If you take a look at Maccabee's discussion, he tries to estimate the size of the apparent object at the convergence of the beams, but he can't say how reliable this estimate might be due to a lack of information and the number of variables.

One estimate of the height of the object was 8,000 ft. For a 30 degree slant
angle of the beam from ground level up to 8,000 ft the distance along the
beam would be about 8,000/sin 30 = 16,000 ft. If this were so, then the beam diameter
at that height would have been about 165 ft and the horizontal width of the object
would have been about 330 ft.

If the slant angle of the beam was less than 30 degrees then the calculated sizes
would have been larger. Conversely, if the slant angle was greater the
calculated sizes would have been smaller.

Based on the above calculations, and realizing that a much better estimate
could be made if we had more accurate information on the spotlights,
camera, etc., I would hazard a guess that the width of the illuminated
"object" is on the order of 100 ft or more in size.
Without more solid information to go on this has to be no more than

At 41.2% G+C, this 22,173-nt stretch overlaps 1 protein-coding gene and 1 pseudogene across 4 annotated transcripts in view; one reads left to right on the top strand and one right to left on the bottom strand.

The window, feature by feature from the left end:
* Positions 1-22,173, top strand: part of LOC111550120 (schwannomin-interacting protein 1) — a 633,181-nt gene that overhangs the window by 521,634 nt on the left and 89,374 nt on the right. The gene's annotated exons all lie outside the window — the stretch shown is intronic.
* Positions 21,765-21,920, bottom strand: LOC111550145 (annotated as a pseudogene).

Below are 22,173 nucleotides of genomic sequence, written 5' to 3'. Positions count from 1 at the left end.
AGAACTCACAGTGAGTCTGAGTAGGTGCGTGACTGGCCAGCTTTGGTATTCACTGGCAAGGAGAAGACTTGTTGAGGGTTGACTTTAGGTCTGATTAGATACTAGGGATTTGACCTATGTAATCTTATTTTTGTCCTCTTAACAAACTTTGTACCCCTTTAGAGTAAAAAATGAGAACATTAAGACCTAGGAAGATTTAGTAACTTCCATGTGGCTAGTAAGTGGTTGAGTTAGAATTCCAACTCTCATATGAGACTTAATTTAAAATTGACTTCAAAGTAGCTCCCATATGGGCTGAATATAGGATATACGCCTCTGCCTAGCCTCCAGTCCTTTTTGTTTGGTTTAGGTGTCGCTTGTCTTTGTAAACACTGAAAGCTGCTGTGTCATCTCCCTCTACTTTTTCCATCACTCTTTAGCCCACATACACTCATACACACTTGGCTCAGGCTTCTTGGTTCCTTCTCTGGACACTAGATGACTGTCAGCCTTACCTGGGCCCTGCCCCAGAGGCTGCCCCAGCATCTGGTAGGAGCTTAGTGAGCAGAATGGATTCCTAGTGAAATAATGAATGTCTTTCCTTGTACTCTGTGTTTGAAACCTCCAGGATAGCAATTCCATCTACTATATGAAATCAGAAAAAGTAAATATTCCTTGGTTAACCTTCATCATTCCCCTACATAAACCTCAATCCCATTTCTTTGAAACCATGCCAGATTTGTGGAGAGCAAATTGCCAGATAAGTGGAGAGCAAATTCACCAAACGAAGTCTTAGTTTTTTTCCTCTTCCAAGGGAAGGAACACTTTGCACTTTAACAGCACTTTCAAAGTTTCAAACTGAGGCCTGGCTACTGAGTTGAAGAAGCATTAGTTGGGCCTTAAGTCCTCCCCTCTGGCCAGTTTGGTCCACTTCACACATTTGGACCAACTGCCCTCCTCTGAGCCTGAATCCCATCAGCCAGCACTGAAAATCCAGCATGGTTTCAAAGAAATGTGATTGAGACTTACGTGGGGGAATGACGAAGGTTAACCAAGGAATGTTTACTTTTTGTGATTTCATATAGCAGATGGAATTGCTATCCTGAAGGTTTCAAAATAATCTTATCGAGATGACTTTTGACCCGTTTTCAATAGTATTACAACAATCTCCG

a WAG (wild...rear-end... guess) (but I bet its close to right!)
 
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  • #11
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NateTG said:
Just out of curiosity, when did the UFO=alien spacecraft thing get started?

Do you mean wrt this event, or generally speaking?
 
  • #12
Hdeasy
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Garth said:
The shell bursts (if real) are in the foreground.
How far apart are the seachlights and at what altitude do they triangulate the object?
You get a different approach from THE ARMY AIR FORCES IN WORLD WAR II; DEFENSE OF THE WESTERN HEMISPHERE “The Battle of Los Angeles”
Garth
As stated above, Maccabbee makes those altitude estimates. Now, if the air defenses were accurate enough to triangulate their beams on the object, do you think the AA shell people would be so stupid as to fire into the foreground and not on target? Those people were working as a team in defense of their lovely city. Now as for quoting the army on this.. ahem... a bit like CNN last night interviewing only representatives of the nuclear power industry when asking if alternative power sources would be cleaner and better. But luckily ordinary citizens were not subject to the military muzzle, and said there were several direct hits on the object with no effect. Some quotes from http://www.rense.com/ufo/battleofla.htm -